New York’s employer-sponsored health insurance premiums – which were already among the steepest in the mainland United States – rose faster than the national average in 2018, pushing the state’s affordability gap to new heights.
The state’s average single-coverage premium in 2018 surged by almost 6 percent to $7,741 – second only to Alaska (see chart). The rate is 15 percent higher than the national average, New York’s widest gap since the federal survey began in 1996.
The average premium for family coverage grew 3 percent to $21,904. That also ranks second, behind New Jersey, and stands 12 percent higher than the national norm.
The results, from a recently published federal survey, are the latest symptom of an unusual cost spiral in New York’s health-care system.
Earlier this month, a study from the New York State Health Foundation and the Health Care Cost Institute found that the state’s employer-sponsored insurance spending per person rose twice as fast as the national average from 2013 to 2017, outpacing every other state but North Dakota.
Meanwhile, Medicaid spending has been spiking so dramatically that the Cuomo administration resorted to postponing $1.7 billion in payments from the end of fiscal year 2019 to the beginning of fiscal 2020 to stay in technical compliance with a budget cap. If not for that gimmick, state expenditures would have exceeded budgeted amount by almost 8 percent.
Why are New York’s cost pressures especially severe? Contributing factors include the state’s generally high cost of living, especially downstate, along with rapid consolidation in the health-care industry and a high rate of unionization among health workers.
State policies also play a part, including heavy state taxes levied directly on health insurance – which add $5 billion a year to premiums – and an ever-growing list of coverage mandates that Albany routinely enacts without careful cost-benefit analysis.
Far from acting to control health spending, Governor Cuomo and the Legislature keep doing things that will push it higher.
On Aug. 2, for example, Governor Cuomo signed a bill mandating insurers to cover annual mammography screenings for breast cancer starting at age 35 instead of 40, which is the existing policy. The U.S. Preventive Services Task Force does not recommend routine screening until age 50, and says it should be done every other year.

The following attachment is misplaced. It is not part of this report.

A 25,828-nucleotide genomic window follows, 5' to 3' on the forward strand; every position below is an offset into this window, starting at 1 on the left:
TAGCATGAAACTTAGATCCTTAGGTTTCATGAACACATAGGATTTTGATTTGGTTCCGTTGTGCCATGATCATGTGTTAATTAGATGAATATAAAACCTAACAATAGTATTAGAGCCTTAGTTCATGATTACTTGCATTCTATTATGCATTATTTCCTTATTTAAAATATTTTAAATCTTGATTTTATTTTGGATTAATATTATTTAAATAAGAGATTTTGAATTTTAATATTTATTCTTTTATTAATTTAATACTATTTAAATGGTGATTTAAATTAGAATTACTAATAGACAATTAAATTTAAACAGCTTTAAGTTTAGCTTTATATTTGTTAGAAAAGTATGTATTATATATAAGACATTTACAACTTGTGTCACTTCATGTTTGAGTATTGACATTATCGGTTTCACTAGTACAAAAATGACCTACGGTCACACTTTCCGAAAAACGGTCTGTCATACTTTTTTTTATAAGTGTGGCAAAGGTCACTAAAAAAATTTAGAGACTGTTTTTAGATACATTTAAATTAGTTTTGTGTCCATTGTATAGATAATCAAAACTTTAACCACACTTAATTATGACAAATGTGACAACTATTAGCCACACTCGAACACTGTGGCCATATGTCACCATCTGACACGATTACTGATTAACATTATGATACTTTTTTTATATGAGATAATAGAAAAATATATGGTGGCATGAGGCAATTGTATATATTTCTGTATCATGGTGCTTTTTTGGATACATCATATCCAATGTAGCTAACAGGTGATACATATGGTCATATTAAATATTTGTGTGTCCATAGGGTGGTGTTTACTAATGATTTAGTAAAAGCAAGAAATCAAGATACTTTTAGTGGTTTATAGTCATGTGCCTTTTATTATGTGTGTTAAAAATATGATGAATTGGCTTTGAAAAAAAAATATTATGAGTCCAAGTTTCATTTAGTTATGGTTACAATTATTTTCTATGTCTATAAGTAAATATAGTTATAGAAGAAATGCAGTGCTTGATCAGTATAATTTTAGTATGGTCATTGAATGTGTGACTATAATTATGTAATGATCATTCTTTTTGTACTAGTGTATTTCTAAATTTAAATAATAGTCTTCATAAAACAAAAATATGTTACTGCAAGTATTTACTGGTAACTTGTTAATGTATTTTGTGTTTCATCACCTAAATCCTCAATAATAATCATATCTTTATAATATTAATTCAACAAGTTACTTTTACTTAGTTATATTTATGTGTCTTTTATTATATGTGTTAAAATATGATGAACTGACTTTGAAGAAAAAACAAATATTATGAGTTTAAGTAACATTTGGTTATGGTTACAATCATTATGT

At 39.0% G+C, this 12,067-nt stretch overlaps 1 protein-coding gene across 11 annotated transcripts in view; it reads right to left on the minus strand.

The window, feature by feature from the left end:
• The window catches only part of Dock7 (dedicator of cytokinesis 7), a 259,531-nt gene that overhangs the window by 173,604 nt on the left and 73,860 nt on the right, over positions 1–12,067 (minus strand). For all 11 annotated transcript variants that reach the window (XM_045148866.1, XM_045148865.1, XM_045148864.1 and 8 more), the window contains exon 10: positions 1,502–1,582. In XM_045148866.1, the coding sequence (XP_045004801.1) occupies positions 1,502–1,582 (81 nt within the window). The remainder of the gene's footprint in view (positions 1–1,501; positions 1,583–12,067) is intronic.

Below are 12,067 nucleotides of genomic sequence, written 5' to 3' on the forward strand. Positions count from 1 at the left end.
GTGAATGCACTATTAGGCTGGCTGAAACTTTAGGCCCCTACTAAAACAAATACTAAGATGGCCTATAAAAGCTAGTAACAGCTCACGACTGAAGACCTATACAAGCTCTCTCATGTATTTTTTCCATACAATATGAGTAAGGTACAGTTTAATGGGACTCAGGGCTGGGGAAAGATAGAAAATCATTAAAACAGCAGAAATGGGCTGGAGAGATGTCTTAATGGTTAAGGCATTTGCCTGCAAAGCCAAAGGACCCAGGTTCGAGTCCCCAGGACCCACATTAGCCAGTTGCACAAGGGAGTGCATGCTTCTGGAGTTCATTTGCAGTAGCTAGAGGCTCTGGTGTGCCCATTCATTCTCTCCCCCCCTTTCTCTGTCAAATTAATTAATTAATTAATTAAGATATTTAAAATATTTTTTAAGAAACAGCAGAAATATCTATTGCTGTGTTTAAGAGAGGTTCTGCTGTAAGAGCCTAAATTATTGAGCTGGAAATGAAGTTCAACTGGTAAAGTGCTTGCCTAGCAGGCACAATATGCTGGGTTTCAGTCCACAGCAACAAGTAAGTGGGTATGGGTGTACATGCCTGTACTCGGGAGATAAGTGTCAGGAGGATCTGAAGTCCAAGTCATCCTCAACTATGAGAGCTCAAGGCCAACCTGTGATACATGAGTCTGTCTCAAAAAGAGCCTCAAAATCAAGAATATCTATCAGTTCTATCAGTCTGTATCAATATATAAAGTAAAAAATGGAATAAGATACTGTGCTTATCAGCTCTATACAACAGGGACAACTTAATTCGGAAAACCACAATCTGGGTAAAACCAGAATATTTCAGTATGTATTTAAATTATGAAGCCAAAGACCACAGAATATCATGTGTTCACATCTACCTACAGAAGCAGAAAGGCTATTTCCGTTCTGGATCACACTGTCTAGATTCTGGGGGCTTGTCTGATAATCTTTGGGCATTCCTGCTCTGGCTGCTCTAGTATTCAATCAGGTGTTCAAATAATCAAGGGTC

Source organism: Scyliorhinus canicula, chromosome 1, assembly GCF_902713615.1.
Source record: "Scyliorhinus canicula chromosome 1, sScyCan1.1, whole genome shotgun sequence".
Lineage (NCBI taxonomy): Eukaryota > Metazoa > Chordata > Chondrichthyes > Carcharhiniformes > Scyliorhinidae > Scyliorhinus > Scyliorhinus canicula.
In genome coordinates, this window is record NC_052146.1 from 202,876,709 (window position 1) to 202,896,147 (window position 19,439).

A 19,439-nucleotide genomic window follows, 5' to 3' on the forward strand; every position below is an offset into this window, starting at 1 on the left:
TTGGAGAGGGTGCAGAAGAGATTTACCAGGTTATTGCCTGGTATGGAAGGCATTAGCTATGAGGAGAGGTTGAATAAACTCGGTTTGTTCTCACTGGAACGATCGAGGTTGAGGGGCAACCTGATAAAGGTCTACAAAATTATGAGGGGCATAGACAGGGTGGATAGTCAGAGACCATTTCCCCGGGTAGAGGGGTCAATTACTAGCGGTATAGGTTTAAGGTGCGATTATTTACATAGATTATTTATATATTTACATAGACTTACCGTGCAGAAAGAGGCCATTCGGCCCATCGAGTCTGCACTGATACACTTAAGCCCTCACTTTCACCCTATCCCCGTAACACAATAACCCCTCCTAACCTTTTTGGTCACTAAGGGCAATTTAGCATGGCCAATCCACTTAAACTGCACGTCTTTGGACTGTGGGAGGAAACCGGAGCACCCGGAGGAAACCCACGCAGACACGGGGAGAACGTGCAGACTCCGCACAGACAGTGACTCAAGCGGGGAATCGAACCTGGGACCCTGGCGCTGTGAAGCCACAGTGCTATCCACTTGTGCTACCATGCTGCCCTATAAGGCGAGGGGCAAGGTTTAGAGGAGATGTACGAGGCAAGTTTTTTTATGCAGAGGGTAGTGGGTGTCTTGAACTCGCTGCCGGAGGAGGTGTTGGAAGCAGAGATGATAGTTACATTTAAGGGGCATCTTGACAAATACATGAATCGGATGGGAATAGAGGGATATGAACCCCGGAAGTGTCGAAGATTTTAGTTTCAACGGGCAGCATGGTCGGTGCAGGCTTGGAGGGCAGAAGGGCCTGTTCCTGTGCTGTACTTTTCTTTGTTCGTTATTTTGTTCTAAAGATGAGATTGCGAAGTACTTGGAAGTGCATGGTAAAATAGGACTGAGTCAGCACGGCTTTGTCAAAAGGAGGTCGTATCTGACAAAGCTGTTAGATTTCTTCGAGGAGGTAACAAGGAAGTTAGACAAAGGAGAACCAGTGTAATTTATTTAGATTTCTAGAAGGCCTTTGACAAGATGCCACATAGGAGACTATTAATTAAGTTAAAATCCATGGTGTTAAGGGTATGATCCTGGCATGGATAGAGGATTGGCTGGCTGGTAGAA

That was one of
10 eight mandates passed by the Legislature this year, three of which have been signed by the governor so far. The most significant was a requirement that large-group plans cover in vitro fertilization, which by itself is projected to increase premiums by 1 percent, or more than $200 for a family of four.
When Medicaid spending first showed signs of running over budget last summer, the Cuomo administration refrained from developing a cost-control plan as the “global cap” law provides. Instead, the governor quietly approved a major rate increase for hospitals and nursing homes – a top priority of industry lobbying groups that were backing his reelection campaign.
More evidence of the harm done by state policy is found in the federal premium data.
Large employers – most of which escape the state’s heavy-handed regulations by becoming “self-insured” – paid average single-coverage premiums that ran 7 percent higher than the national norm in 2018 (see chart).
By contrast, employers with fewer than 50 workers – which are fully exposed to Albany’s policy regime – paid premiums that were 30 percent higher than the U.S. average.
It’s clear that excessive health costs are a growing burden on New Yorkers – and that decisions made in Albany are part of the problem. The question is whether state lawmakers will start trying to make things better rather than worse.
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